Investigations in nine European countries have given statistical backing to claims that patients' lives may be at risk when nurses are overworked, specialists said on Wednesday.
Published in The Lancet, the study touches on a sensitive topic in countries where health budgets are under strain.
Researchers looked at survival rates after surgery in 300 hospitals, and matched these against the workload and education of their nurses.
They looked at data from the surgeries of more than 420,000 patients aged over 50 who had common operations such as hip or knee replacement, appendix removal or gall bladder surgery.
The number of patients who died in hospital within 30 days of admission was low, on average. It ranged from 1.0 to 1.5 percent depending on the country.
Within a country, though, the death rate varied widely according to the hospital. In some hospitals it could be less than one percent, in others more than seven percent.
Two big factors correlated with higher mortality -- a bigger workload for nurses and a lower level of nurses' education.
Each patient added to a nurse's workload increased the risk of a patient dying by seven percent. Every 10 percent increase in bachelor's degree educated nurses was associated with a seven percent fall in this risk.
"Nurse staffing cuts to save money might adversely affect patient outcomes," said the paper. "An increased emphasis on bachelor's education for nurses could reduce preventable hospital deaths."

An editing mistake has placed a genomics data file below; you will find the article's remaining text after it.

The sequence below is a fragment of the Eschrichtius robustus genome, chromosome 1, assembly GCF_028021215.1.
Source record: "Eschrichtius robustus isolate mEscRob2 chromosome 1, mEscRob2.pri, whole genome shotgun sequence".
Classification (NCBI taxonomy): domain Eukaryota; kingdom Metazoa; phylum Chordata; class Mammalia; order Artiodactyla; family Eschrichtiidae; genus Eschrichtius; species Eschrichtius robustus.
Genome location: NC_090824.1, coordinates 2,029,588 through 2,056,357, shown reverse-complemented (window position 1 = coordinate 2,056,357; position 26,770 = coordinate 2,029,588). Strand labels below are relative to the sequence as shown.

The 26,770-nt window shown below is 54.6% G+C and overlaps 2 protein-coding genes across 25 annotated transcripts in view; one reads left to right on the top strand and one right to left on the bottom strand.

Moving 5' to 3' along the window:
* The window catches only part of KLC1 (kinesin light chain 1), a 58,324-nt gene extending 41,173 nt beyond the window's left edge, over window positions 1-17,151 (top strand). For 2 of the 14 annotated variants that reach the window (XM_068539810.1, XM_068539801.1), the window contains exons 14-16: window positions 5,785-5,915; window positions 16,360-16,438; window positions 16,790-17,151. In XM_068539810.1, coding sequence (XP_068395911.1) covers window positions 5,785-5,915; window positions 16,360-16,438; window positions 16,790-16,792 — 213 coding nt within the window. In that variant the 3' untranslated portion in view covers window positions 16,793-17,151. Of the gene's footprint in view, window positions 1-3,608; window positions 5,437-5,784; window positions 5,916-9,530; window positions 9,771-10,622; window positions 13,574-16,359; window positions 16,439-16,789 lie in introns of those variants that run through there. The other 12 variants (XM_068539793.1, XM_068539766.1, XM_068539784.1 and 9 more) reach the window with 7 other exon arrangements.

It offered this statistical scenario: in hospitals where nurses cared for six patients each, and 60 percent of them had bachelor's degrees, the risk of patient death was nearly a third lower than in places where nurses cared for eight patients and 30 percent had a degree.
The investigation was carried out in Belgium, England, Finland, Ireland, the Netherlands, Norway, Spain, Sweden and Switzerland.
The findings in Europe closely mirror a previous probe in the United States, said Linda Aiken, a professor at the University of Pennsylvania's School of Nursing, who led the research.
"Our data suggest that a safe level of hospital nursing staff might help to reduce surgical mortality, and challenge the widely-held view that nurses' experience is more important than their education," she said in a press release.